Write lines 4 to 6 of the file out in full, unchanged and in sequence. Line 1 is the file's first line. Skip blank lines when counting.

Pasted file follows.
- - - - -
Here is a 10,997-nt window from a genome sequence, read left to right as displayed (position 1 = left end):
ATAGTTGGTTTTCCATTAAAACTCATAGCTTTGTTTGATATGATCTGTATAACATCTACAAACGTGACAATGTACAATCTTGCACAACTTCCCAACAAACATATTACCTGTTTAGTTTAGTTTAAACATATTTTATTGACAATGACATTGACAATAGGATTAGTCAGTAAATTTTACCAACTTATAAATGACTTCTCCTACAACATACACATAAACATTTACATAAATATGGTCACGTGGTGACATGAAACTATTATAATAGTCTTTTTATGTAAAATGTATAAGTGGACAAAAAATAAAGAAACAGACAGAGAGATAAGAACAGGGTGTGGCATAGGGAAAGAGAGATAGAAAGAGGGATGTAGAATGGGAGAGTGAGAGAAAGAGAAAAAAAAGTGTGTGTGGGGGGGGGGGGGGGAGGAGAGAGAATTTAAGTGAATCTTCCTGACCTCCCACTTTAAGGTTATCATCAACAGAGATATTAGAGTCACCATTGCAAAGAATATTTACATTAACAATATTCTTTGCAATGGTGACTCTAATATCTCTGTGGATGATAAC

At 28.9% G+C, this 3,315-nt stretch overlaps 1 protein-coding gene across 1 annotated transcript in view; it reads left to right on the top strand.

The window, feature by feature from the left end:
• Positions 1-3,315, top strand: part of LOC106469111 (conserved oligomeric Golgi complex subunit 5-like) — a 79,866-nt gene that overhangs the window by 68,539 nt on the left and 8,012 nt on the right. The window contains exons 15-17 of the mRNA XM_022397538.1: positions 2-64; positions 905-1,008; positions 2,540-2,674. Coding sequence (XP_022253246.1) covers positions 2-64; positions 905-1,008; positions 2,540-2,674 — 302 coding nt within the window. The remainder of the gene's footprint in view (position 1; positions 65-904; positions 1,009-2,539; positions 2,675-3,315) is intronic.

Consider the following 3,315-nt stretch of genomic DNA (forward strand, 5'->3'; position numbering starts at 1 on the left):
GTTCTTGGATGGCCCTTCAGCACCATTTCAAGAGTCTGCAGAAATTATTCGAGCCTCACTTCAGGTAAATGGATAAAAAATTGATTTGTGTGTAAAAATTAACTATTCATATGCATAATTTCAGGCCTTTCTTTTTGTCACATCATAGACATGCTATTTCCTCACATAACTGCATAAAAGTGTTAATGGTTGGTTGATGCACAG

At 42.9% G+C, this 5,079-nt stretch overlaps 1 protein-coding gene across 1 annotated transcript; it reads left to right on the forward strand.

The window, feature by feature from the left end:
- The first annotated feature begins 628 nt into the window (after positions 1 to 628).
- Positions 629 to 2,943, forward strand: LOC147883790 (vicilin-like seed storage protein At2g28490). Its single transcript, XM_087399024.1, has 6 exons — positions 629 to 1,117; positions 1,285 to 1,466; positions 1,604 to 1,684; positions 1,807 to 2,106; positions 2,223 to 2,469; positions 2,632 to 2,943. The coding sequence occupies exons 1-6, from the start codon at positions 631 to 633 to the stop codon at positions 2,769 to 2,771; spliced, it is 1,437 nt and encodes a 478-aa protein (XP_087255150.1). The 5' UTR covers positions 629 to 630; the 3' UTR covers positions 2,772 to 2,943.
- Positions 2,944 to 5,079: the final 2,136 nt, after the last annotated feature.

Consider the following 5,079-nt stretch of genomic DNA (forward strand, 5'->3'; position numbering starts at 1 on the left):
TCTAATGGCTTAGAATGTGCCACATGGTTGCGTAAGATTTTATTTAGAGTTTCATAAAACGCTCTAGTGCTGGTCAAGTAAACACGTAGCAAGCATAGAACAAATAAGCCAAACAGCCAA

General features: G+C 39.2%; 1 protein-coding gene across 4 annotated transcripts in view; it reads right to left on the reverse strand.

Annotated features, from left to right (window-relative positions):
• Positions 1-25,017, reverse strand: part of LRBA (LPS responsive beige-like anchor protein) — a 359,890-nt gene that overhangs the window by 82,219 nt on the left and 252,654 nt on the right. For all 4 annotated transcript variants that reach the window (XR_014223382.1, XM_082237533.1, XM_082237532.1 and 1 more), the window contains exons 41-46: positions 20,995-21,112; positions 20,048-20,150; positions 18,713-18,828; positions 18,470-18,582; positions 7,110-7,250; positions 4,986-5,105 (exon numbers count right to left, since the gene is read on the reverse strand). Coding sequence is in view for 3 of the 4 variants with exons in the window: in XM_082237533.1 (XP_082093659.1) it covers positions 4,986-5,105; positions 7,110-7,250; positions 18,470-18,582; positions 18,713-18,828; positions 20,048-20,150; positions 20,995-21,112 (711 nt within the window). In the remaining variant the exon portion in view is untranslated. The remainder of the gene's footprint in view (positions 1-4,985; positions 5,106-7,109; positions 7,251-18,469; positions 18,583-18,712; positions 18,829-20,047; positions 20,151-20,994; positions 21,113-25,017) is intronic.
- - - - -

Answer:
The window, feature by feature from the left end:
• Positions 1-3,315, top strand: part of LOC106469111 (conserved oligomeric Golgi complex subunit 5-like) — a 79,866-nt gene that overhangs the window by 68,539 nt on the left and 8,012 nt on the right. The window contains exons 15-17 of the mRNA XM_022397538.1: positions 2-64; positions 905-1,008; positions 2,540-2,674. Coding sequence (XP_022253246.1) covers positions 2-64; positions 905-1,008; positions 2,540-2,674 — 302 coding nt within the window. The remainder of the gene's footprint in view (position 1; positions 65-904; positions 1,009-2,539; positions 2,675-3,315) is intronic.

Consider the following 3,315-nt stretch of genomic DNA (forward strand, 5'->3'; position numbering starts at 1 on the left):